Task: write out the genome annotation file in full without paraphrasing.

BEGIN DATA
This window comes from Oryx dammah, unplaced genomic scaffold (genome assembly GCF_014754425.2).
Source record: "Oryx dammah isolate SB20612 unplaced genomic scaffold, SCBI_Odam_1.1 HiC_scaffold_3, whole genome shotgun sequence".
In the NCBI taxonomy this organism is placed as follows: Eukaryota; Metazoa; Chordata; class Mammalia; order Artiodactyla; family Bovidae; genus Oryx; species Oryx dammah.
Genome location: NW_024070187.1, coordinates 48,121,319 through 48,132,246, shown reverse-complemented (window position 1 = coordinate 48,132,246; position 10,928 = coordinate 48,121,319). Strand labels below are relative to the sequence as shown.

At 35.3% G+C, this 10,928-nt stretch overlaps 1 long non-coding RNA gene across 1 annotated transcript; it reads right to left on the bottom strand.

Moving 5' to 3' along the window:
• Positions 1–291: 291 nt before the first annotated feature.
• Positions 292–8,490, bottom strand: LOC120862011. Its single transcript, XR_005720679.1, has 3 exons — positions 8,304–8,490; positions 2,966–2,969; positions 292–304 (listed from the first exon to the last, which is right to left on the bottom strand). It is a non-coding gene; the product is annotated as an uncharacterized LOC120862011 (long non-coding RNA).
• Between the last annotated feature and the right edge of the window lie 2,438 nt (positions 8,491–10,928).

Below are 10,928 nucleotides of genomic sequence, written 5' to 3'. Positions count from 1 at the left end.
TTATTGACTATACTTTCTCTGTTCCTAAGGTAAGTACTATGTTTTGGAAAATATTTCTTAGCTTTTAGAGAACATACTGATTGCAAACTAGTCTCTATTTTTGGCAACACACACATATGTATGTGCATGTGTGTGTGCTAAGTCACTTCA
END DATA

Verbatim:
This window comes from Oryx dammah, unplaced genomic scaffold (genome assembly GCF_014754425.2).
Source record: "Oryx dammah isolate SB20612 unplaced genomic scaffold, SCBI_Odam_1.1 HiC_scaffold_3, whole genome shotgun sequence".
In the NCBI taxonomy this organism is placed as follows: Eukaryota; Metazoa; Chordata; class Mammalia; order Artiodactyla; family Bovidae; genus Oryx; species Oryx dammah.
Genome location: NW_024070187.1, coordinates 48,121,319 through 48,132,246, shown reverse-complemented (window position 1 = coordinate 48,132,246; position 10,928 = coordinate 48,121,319). Strand labels below are relative to the sequence as shown.

At 35.3% G+C, this 10,928-nt stretch overlaps 1 long non-coding RNA gene across 1 annotated transcript; it reads right to left on the bottom strand.

Moving 5' to 3' along the window:
• Positions 1–291: 291 nt before the first annotated feature.
• Positions 292–8,490, bottom strand: LOC120862011. Its single transcript, XR_005720679.1, has 3 exons — positions 8,304–8,490; positions 2,966–2,969; positions 292–304 (listed from the first exon to the last, which is right to left on the bottom strand). It is a non-coding gene; the product is annotated as an uncharacterized LOC120862011 (long non-coding RNA).
• Between the last annotated feature and the right edge of the window lie 2,438 nt (positions 8,491–10,928).

Below are 10,928 nucleotides of genomic sequence, written 5' to 3'. Positions count from 1 at the left end.
TTATTGACTATACTTTCTCTGTTCCTAAGGTAAGTACTATGTTTTGGAAAATATTTCTTAGCTTTTAGAGAACATACTGATTGCAAACTAGTCTCTATTTTTGGCAACACACACATATGTATGTGCATGTGTGTGTGCTAAGTCACTTCA